Inquiries into Truth and Interpretation by Donald Davidson contains a series of philosophical essays on linguistic topics. I am interested in the way that different people respond differently to the language used in taxonomies and so delved into this to try to get a handle on recent linguistic theory. Most of the essays are very technical but I found the essays on Conceptual Schemes and Communication and Convention quite useful. Davidson argues that it makes no sense to talk of completely mutually unintelligible conceptual schemes. We can only talk about schemes as being different because there are some areas of mutual intelligibility and it is this common ground that enables us to highlight local differences.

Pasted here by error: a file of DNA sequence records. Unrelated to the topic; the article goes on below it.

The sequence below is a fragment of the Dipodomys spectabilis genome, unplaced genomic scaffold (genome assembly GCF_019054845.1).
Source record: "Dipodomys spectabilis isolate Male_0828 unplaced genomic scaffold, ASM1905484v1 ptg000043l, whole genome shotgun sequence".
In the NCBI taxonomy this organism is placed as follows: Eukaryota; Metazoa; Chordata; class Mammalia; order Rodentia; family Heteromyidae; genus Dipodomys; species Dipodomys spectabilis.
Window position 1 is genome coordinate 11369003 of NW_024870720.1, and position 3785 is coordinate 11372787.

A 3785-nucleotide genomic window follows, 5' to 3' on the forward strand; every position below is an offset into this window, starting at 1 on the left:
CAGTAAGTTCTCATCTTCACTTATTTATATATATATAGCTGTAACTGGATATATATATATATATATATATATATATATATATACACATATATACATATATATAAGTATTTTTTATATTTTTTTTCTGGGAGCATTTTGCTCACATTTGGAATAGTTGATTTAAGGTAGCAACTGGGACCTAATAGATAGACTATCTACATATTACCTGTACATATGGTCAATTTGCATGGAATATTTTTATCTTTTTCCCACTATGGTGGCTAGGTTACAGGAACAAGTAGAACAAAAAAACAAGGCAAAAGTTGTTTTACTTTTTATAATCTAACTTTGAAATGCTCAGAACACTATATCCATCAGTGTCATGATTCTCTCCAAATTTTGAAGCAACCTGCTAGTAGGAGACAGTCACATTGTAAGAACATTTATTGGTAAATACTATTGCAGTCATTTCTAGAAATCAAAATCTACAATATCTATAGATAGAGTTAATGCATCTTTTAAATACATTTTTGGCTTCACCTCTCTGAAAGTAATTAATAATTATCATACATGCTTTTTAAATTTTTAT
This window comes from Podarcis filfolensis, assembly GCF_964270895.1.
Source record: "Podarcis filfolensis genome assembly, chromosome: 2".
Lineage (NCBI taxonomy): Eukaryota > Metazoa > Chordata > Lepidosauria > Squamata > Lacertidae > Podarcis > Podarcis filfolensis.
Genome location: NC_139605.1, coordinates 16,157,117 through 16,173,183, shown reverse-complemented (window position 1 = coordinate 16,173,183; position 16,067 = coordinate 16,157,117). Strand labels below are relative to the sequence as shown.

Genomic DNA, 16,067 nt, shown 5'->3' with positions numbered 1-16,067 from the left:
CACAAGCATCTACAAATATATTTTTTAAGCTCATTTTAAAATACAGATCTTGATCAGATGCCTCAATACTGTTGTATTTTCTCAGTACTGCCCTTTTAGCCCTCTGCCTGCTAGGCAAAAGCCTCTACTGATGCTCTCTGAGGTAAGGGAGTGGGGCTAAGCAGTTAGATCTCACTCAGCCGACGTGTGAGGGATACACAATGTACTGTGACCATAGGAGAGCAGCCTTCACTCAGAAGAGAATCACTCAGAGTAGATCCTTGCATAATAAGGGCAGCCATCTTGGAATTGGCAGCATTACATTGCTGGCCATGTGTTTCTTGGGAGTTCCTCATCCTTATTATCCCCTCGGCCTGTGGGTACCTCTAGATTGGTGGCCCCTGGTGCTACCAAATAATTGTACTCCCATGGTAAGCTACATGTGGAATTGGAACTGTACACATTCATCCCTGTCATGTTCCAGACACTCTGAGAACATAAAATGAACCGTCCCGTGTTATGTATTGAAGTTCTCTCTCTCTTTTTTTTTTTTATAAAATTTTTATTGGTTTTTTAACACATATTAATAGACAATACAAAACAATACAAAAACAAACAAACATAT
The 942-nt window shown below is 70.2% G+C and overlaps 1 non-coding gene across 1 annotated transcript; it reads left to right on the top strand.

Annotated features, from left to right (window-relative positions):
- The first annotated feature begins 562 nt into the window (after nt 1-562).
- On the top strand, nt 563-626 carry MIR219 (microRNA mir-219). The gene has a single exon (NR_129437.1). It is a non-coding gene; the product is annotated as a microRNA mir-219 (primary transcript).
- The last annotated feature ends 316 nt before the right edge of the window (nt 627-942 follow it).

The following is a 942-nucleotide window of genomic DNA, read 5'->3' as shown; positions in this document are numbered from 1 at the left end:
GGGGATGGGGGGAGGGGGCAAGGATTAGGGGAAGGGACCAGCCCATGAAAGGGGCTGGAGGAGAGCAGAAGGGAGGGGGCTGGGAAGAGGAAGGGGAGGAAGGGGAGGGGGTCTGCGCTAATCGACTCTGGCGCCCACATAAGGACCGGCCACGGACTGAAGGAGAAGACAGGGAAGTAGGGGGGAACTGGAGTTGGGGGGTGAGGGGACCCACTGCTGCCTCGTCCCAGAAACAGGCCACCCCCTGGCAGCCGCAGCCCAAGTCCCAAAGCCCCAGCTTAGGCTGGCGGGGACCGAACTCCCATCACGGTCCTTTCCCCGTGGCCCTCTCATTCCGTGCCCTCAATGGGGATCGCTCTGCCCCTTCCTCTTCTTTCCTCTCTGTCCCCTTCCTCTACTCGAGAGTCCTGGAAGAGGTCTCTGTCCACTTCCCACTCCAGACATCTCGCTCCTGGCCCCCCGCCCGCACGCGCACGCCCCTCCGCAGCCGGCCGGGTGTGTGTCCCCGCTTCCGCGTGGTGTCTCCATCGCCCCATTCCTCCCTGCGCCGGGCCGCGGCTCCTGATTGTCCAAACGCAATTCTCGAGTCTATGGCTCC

In Communication and Convention, he argues that repetition and rules-based language conventions are helpful and usual practice in communication, but not necessary. We do not need to agree in advance a theory of interpretation before we start speaking to someone new, because we can develop this through the process of communication itself. However, it saves an awful lot of time if we just assume they understand language in the same way we do and most of the time they do. If they don’t we can modify our theory and try to establish a means of communication as we go along.